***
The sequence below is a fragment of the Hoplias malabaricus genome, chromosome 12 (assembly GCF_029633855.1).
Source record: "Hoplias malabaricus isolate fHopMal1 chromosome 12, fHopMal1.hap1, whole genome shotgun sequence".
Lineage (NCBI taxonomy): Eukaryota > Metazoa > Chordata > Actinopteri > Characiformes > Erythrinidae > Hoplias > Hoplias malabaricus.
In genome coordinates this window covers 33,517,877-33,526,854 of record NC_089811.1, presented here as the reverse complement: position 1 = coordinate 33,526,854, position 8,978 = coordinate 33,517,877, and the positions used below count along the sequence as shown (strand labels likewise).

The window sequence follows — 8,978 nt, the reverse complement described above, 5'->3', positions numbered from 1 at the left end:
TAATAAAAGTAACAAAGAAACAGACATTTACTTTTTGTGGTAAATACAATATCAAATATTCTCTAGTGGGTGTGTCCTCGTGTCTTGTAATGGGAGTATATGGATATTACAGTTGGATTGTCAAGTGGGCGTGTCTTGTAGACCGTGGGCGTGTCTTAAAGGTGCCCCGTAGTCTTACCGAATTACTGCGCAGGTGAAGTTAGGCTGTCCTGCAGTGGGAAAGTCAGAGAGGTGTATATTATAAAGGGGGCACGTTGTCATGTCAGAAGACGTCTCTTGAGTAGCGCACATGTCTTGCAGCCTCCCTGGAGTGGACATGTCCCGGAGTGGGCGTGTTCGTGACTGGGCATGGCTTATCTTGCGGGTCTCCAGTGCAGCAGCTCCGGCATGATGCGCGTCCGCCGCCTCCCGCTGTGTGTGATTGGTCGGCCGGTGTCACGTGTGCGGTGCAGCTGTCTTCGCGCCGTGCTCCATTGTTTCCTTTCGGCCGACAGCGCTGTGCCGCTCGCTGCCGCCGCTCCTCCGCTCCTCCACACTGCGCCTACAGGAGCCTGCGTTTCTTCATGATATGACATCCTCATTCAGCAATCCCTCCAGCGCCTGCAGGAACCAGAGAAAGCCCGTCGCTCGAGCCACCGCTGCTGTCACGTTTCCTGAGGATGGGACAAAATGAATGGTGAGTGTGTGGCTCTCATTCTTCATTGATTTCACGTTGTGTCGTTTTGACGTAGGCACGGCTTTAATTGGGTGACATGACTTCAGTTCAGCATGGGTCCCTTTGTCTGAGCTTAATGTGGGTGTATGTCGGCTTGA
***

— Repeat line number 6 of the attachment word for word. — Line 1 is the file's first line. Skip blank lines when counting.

TAATAAAAGTAACAAAGAAACAGACATTTACTTTTTGTGGTAAATACAATATCAAATATTCTCTAGTGGGTGTGTCCTCGTGTCTTGTAATGGGAGTATATGGATATTACAGTTGGATTGTCAAGTGGGCGTGTCTTGTAGACCGTGGGCGTGTCTTAAAGGTGCCCCGTAGTCTTACCGAATTACTGCGCAGGTGAAGTTAGGCTGTCCTGCAGTGGGAAAGTCAGAGAGGTGTATATTATAAAGGGGGCACGTTGTCATGTCAGAAGACGTCTCTTGAGTAGCGCACATGTCTTGCAGCCTCCCTGGAGTGGACATGTCCCGGAGTGGGCGTGTTCGTGACTGGGCATGGCTTATCTTGCGGGTCTCCAGTGCAGCAGCTCCGGCATGATGCGCGTCCGCCGCCTCCCGCTGTGTGTGATTGGTCGGCCGGTGTCACGTGTGCGGTGCAGCTGTCTTCGCGCCGTGCTCCATTGTTTCCTTTCGGCCGACAGCGCTGTGCCGCTCGCTGCCGCCGCTCCTCCGCTCCTCCACACTGCGCCTACAGGAGCCTGCGTTTCTTCATGATATGACATCCTCATTCAGCAATCCCTCCAGCGCCTGCAGGAACCAGAGAAAGCCCGTCGCTCGAGCCACCGCTGCTGTCACGTTTCCTGAGGATGGGACAAAATGAATGGTGAGTGTGTGGCTCTCATTCTTCATTGATTTCACGTTGTGTCGTTTTGACGTAGGCACGGCTTTAATTGGGTGACATGACTTCAGTTCAGCATGGGTCCCTTTGTCTGAGCTTAATGTGGGTGTATGTCGGCTTGA